Valvular heart disease often requires surgical intervention in order to prevent ventricular dysfunction and heart failure. Mitral valves that become hardened or stenotic don’t open as wide as they should, don’t close tightly or have completely separated. These stenotic mitral valves must be repaired or replaced to keep the blood flowing in one direction and return the heart to healthy function. Depending on the patient’s condition and symptoms, the GCCSI team will determine if the mitral valve can be repaired or if it must be replaced to return the heart to a healthier form.
Mitral valve repair surgery involves surgically repairing the mitral valve to achieve appropriate physiologic function. Commonly, valve repairs involve removing or reshaping tissue, patching holes or tears in the valve, or separating flaps that have fused together. Another approach involves cutting tissue to let leaflets open or close properly. Our surgeons determine the ideal valve repair approach for each patient based on the patient’s condition, symptoms and health history.
When GCCSI heart surgeons determine that a repair isn’t possible, a mitral valve replacement can be made in most cases. A mitral valve replacement surgery can be done using a bioprosthetic or mechanical valve; the valve material is determined based on each patient’s condition.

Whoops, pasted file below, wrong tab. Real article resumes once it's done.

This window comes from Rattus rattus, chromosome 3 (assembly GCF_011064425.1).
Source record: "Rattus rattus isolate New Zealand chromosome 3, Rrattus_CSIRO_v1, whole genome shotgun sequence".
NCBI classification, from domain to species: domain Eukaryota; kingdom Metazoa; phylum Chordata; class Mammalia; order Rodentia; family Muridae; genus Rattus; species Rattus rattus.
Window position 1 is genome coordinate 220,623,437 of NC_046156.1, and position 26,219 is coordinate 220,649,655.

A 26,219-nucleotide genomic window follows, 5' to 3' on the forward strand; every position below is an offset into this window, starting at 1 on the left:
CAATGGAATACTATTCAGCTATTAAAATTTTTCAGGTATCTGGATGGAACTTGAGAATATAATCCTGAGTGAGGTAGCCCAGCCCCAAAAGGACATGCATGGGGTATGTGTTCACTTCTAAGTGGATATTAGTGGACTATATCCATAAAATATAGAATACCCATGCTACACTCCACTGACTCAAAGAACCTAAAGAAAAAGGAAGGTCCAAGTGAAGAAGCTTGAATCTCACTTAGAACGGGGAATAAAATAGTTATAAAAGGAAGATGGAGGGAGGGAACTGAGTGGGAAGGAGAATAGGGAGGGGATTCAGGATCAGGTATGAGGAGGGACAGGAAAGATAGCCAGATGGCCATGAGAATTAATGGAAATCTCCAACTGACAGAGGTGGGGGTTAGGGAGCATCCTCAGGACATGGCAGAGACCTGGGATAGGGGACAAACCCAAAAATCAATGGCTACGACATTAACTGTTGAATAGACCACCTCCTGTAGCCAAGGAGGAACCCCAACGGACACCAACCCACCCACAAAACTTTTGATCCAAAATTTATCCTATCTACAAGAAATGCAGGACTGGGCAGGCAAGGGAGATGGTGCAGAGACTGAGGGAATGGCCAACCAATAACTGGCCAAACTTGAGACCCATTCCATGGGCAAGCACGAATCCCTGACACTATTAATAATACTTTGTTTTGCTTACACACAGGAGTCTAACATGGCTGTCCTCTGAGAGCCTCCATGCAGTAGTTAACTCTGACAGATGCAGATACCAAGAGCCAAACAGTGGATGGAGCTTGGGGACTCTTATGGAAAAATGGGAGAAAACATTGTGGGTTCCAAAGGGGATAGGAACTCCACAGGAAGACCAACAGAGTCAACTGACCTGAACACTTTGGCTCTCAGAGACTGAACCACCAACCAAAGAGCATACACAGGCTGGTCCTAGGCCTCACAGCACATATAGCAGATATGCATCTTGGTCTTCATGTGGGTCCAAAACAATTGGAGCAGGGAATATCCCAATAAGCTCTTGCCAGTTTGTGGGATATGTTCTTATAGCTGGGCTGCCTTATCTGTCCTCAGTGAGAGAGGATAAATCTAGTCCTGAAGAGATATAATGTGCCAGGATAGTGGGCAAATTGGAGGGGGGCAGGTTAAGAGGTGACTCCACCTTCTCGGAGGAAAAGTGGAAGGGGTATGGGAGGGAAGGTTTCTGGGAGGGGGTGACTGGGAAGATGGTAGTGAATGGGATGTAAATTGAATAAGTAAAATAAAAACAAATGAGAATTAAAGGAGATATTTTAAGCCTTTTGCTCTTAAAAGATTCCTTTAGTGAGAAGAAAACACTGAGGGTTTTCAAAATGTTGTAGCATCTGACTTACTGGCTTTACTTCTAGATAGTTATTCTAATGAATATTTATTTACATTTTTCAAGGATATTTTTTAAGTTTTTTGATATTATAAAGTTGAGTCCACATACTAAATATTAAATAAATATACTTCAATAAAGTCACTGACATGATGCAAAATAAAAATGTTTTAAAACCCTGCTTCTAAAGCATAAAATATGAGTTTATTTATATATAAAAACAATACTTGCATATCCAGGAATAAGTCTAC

A bioprosthetic valve typically comes from cow or pig tissue. Blood does not clot as
easily on tissue valves, so patients may be placed on an anticoagulant medication for a short time. Tissue valves may wear out more quickly than a mechanical valve and will eventually need to be replaced unlike a mechanical valve.
Mechanical valves are made from metal or hard carbon and come in many shapes and sizes. Mechanical valves can last for decades, however, blood tends to stick to them and cause clots. Patients who receive mechanical valves will need to take anticoagulant medication to prevent clots.
GCCSI surgeons are skilled in using minimally invasive techniques for mitral valve repair and replacement. Using minimally invasive techniques for mitral valve repair and mitral valve replacement reduces the size of the surgical scar and potentially reduces post-operative pain, resulting in a shorter recovery period for the patient.
Click the links below for more information about the diagnosis and procedure.
Diagnosis – MV Regurgitation (PDF)
Procedure – MV Replacement (open) (PDF)